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Vitamin D is essential to the modern indoor lifestyle
How much vitamin D do we need?
Children should be taking at least 400
to 1,000 international units of vitamin D
as a supplement every day, and adults
should take 1,500 to 2,000 IU.
Have there been clinical
trials showing the utility
of vitamin D?
Absolutely. For instance,
a trial of postmenopausal
women showed that tak-
ing vitamin D over four
years reduced their risk of
cancer by 60 percent.
What about pregnant or breast-feeding
We tested pregnant women who were
taking a prenatal vitamin containing 400 IU of vitamin D each day
and drinking two glasses of fortified
milk, and found that 76 percent of
them — and 81 percent of their newborns — were still vitamin D deficient
at the time of giving birth. We also estimate that most breast-feeding women
are vitamin D deficient, and they pass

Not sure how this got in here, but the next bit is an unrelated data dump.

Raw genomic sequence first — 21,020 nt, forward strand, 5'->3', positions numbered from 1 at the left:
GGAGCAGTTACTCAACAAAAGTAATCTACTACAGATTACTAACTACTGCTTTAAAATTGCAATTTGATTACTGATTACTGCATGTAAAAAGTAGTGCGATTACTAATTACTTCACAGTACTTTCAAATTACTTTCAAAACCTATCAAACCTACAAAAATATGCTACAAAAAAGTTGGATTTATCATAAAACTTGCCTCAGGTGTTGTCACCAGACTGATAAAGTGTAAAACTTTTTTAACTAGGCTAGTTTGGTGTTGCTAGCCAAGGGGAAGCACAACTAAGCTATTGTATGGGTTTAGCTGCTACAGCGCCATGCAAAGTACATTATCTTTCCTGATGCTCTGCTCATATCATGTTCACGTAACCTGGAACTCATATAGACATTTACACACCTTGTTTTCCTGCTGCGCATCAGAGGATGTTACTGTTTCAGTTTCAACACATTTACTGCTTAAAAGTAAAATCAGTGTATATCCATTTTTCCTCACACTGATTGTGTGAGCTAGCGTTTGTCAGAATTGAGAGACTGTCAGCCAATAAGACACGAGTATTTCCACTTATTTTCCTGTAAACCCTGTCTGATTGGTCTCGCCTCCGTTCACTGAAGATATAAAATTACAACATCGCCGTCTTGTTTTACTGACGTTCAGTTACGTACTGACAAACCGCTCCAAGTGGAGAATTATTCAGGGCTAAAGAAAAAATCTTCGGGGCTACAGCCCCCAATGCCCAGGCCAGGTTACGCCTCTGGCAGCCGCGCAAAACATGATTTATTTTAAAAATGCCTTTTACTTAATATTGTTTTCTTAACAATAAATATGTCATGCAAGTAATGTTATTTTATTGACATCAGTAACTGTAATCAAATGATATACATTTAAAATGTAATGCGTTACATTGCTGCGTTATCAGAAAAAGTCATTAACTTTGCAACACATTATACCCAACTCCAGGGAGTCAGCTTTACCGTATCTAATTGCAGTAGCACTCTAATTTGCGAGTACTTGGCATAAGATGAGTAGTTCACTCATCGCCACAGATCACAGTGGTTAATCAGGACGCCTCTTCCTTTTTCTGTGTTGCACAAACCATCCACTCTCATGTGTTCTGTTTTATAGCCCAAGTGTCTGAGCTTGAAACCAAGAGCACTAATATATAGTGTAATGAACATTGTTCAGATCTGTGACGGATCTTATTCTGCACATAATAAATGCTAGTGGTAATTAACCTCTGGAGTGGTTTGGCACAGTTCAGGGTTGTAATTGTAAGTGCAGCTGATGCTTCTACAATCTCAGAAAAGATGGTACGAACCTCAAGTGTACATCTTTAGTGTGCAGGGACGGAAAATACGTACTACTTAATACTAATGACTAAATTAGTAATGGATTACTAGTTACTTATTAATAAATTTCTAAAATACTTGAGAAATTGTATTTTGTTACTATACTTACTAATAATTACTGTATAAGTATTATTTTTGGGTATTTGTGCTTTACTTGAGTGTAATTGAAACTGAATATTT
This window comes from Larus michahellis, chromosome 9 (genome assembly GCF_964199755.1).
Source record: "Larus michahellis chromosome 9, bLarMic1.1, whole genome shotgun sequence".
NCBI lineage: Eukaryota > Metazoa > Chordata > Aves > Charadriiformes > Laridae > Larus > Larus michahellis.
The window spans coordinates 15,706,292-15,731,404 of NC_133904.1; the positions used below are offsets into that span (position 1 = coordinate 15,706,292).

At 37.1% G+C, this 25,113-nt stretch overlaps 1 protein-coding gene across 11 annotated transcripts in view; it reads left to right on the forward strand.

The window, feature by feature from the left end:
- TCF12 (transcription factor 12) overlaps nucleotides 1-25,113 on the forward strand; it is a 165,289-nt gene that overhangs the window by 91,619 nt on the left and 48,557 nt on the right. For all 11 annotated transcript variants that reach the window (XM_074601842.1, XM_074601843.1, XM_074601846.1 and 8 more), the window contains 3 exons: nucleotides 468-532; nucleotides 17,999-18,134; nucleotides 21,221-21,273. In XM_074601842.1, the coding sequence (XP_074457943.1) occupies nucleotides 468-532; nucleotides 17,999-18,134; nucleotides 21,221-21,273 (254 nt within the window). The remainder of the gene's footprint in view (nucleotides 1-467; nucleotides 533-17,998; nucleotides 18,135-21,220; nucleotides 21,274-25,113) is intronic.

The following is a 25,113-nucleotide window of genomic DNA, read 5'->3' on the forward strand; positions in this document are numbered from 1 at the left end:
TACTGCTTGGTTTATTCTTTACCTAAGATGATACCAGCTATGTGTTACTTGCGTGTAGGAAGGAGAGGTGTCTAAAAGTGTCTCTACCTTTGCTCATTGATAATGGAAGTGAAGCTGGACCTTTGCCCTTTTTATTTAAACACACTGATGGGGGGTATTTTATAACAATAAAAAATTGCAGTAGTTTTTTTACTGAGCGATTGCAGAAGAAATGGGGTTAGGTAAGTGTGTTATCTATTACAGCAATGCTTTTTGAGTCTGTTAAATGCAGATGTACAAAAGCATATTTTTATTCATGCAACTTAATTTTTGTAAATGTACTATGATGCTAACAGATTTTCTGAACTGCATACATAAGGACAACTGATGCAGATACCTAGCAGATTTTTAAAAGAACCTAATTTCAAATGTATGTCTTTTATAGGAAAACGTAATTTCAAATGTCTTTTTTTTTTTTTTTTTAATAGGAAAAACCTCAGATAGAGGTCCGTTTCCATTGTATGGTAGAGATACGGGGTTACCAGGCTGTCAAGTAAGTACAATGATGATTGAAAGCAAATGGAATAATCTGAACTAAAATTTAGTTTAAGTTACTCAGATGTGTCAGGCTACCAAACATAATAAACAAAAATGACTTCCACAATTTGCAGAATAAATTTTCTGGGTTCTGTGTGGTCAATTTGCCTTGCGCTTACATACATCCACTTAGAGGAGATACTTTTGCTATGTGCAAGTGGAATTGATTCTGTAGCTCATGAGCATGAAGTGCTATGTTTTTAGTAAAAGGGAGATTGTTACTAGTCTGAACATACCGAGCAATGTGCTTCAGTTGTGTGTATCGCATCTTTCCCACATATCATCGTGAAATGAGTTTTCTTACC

along deficient milk to their infants.
Vitamin D deficiency has been linked to
increased risks of infectious diseases,
cancer, autoimmune diseases, heart
disease, cognitive decline, Parkinson’s
disease, asthma, mood disorders and
even diabetes. Is there biological evi-dence to show how vitamin D could
influence so many conditions?
Sure. For example, we know that
immune cells called macrophages
activate vitamin D, which causes cells
But don’t dermatologists counsel
people to limit their sun exposure?
Moderation in all things. Humans
evolved in sunlight. Our hunter-gatherer forebears were making thousands of units of vitamin D every day,
To what extent does the medical
community agree with you on vitamin D?
I recently gave a talk in Toronto to
internal medicine doctors and asked
how many of them were “believers,”
like it was a religious revival. And
90 percent raised their hands. The
test for vitamin D levels is now the
most ordered assay by doctors in the
United States. s